Robohub.org
 

AI, robotics, and the future of jobs | Pew Research Center

by
11 August 2014



share this:

This report covers experts’ views about advances in artificial intelligence (AI) and robotics, and their impact on jobs and employment.

The vast majority of respondents to the 2014 Future of the Internet canvassing anticipate that robotics and artificial intelligence will permeate wide segments of daily life by 2025, with huge implications for a range of industries such as health care, transport and logistics, customer service, and home maintenance. But even as they are largely consistent in their predictions for the evolution of technology itself, they are deeply divided on how advances in AI and robotics will impact the economic and employment picture over the next decade.

We call this a canvassing because it is not a representative, randomized survey. Its findings emerge from an “opt in” invitation to experts who have been identified by researching those who are widely quoted as technology builders and analysts and those who have made insightful predictions to our previous queries about the future of the Internet. (For more details, please see the section “About this Canvassing of Experts.”)

Key themes: reasons to be hopeful

  1. Advances in technology may displace certain types of work, but historically they have been a net creator of jobs.
  2. We will adapt to these changes by inventing entirely new types of work, and by taking advantage of uniquely human capabilities.
  3. Technology will free us from day-to-day drudgery, and allow us to define our relationship with “work” in a more positive and socially beneficial way.
  4. Ultimately, we as a society control our own destiny through the choices we make.

Key themes: reasons to be concerned

  1. Impacts from automation have thus far impacted mostly blue-collar employment; the coming wave of innovation threatens to upend white-collar work as well.
  2. Certain highly-skilled workers will succeed wildly in this new environment—but far more may be displaced into lower paying service industry jobs at best, or permanent unemployment at worst.
  3. Our educational system is not adequately preparing us for work of the future, and our political and economic institutions are poorly equipped to handle these hard choices.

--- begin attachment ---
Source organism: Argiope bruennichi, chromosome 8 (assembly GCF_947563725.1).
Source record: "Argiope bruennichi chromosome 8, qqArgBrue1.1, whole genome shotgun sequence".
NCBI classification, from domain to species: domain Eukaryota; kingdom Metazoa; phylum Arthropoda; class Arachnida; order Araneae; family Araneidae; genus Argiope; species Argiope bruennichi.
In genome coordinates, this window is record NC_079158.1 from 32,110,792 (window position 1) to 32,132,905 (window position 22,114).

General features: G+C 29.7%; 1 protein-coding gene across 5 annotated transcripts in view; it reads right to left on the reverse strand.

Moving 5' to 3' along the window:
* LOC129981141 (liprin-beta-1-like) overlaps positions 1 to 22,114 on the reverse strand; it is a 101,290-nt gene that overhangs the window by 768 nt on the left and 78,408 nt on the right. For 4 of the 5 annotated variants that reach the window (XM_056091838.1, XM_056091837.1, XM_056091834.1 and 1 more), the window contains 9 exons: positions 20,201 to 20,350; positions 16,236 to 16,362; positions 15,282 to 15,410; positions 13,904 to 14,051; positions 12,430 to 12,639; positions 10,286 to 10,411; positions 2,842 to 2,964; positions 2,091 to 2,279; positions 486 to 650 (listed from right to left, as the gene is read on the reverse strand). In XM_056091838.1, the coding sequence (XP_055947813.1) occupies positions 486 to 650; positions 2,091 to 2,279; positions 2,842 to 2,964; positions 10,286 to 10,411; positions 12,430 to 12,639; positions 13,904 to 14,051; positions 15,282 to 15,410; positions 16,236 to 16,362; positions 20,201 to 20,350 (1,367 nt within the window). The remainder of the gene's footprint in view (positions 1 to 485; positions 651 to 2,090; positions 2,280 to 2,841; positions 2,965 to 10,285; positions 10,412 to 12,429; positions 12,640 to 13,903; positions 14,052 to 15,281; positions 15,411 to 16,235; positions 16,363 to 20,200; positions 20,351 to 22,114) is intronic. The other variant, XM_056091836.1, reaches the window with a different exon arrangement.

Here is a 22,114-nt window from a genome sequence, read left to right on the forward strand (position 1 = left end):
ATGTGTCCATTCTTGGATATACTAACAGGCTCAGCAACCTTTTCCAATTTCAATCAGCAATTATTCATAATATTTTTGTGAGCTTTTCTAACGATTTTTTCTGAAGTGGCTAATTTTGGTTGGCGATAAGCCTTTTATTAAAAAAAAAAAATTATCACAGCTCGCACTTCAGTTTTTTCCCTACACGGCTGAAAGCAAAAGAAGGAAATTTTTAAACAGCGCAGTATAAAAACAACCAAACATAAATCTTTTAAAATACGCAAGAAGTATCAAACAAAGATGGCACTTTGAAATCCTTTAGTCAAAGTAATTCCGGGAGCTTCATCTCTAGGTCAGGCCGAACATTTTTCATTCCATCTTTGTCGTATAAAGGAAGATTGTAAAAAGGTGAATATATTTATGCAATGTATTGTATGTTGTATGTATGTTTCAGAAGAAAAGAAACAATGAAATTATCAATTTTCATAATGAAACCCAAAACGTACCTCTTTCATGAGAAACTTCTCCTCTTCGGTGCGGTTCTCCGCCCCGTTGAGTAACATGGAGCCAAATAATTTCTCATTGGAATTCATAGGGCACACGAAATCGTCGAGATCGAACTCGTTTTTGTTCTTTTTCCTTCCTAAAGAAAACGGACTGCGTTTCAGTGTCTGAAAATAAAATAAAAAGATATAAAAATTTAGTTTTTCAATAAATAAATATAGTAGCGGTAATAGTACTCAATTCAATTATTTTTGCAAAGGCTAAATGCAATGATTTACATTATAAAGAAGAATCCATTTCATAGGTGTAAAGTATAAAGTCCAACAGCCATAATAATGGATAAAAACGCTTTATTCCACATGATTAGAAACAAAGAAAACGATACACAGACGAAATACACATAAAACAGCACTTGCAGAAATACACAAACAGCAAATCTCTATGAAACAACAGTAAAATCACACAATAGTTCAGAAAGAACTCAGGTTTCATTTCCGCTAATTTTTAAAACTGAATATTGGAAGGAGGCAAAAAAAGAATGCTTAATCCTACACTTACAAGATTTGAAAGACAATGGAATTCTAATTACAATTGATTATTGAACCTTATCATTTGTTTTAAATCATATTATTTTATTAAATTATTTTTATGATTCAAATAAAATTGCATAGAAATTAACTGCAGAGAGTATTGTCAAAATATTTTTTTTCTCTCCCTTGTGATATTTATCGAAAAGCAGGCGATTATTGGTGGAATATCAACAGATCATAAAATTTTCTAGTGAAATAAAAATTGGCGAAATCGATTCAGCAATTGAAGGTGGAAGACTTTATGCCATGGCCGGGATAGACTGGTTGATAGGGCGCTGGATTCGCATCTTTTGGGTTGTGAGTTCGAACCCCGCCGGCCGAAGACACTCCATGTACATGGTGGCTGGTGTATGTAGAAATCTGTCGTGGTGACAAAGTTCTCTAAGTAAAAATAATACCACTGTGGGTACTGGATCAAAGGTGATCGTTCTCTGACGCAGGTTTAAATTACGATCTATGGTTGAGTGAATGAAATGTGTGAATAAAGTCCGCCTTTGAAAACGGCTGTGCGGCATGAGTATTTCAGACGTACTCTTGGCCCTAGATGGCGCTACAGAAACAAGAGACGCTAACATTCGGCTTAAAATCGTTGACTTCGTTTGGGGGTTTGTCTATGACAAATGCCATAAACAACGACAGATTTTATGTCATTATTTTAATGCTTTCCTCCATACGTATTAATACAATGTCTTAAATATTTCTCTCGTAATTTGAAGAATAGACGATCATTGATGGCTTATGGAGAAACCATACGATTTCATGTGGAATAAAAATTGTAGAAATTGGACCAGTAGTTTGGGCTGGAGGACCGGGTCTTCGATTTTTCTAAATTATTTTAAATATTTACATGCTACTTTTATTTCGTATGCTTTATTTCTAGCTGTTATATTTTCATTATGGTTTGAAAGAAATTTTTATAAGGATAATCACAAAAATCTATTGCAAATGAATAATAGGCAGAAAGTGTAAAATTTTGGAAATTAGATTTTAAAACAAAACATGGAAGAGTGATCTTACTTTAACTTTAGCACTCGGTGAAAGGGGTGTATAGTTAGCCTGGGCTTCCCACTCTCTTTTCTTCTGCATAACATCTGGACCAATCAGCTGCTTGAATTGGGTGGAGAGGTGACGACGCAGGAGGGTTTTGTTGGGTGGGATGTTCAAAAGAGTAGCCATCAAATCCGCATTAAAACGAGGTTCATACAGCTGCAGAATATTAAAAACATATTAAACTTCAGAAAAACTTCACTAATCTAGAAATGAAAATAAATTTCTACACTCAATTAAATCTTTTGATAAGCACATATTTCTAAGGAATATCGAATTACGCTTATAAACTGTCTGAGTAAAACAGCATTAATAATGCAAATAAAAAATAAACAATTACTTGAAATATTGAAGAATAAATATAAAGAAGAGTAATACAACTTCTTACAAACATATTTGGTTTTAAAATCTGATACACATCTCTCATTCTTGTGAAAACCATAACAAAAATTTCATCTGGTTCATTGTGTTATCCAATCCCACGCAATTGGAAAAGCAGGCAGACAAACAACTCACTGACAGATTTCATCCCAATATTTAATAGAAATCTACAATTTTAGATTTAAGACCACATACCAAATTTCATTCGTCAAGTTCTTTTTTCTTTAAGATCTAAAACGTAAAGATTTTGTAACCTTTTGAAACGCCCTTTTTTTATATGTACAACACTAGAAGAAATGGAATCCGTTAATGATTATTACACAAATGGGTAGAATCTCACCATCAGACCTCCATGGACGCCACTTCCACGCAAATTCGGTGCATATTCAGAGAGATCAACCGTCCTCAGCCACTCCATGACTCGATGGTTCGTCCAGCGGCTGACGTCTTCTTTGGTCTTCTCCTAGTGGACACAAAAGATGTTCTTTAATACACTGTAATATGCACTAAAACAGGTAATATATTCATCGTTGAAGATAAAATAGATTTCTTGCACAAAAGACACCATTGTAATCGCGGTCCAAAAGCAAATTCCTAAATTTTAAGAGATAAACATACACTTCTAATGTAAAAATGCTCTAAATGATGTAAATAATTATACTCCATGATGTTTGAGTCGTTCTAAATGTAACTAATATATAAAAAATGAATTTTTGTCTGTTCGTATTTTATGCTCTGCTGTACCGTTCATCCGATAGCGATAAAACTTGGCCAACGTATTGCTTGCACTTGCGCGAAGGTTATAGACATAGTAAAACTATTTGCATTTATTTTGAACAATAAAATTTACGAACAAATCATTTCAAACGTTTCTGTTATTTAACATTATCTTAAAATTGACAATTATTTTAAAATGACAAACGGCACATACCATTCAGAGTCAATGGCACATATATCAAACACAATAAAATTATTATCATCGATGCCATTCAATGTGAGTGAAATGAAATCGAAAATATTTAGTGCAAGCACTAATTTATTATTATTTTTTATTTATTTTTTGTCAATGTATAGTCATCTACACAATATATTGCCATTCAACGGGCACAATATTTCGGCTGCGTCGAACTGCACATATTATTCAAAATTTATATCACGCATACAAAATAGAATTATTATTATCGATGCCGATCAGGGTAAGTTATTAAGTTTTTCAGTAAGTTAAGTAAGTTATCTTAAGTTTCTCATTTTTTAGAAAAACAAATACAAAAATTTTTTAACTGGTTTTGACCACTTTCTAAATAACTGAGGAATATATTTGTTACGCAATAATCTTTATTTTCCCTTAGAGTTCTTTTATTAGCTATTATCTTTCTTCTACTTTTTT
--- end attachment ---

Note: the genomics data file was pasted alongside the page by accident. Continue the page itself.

Read the full Pew report.



tags: , , , ,


Hallie Siegel robotics editor-at-large
Hallie Siegel robotics editor-at-large





Related posts :



At the forefront of building with biology

Raman is, as she puts it, “a mechanical engineer through and through.” Today, Ritu Raman leads the Raman Lab and is an Assistant Professor in the Department of Mechanical Engineering.
28 June 2022, by

Hot Robotics Symposium celebrates UK success

An internationally leading robotics initiative that enables academia and industry to find innovative solutions to real world challenges, celebrated its success with a Hot Robotics Symposium hosted across three UK regions last week.
25 June 2022, by

Researchers release open-source photorealistic simulator for autonomous driving

MIT scientists unveil the first open-source simulation engine capable of constructing realistic environments for deployable training and testing of autonomous vehicles.
22 June 2022, by

In this episode, Audrow Nash speaks to Maria Telleria, who is a co-founder and the CTO of Canvas. Canvas makes a drywall finishing robot and is based in the Bay Area. In this interview, Maria talks ab...
21 June 2022, by and

Coffee with a Researcher (#ICRA2022)

As part of her role as one of the IEEE ICRA 2022 Science Communication Awardees, Avie Ravendran sat down virtually with a few researchers from academia and industry attending the conference.

Seeing the robots at #ICRA2022 through the eyes of a robot

Accessbility@ICRA2022 and OhmniLabs provided three OhmniBots for the conference, allowing students, faculty and interested industry members to attend the expo and poster sessions.
17 June 2022, by





©2021 - ROBOTS Association


 












©2021 - ROBOTS Association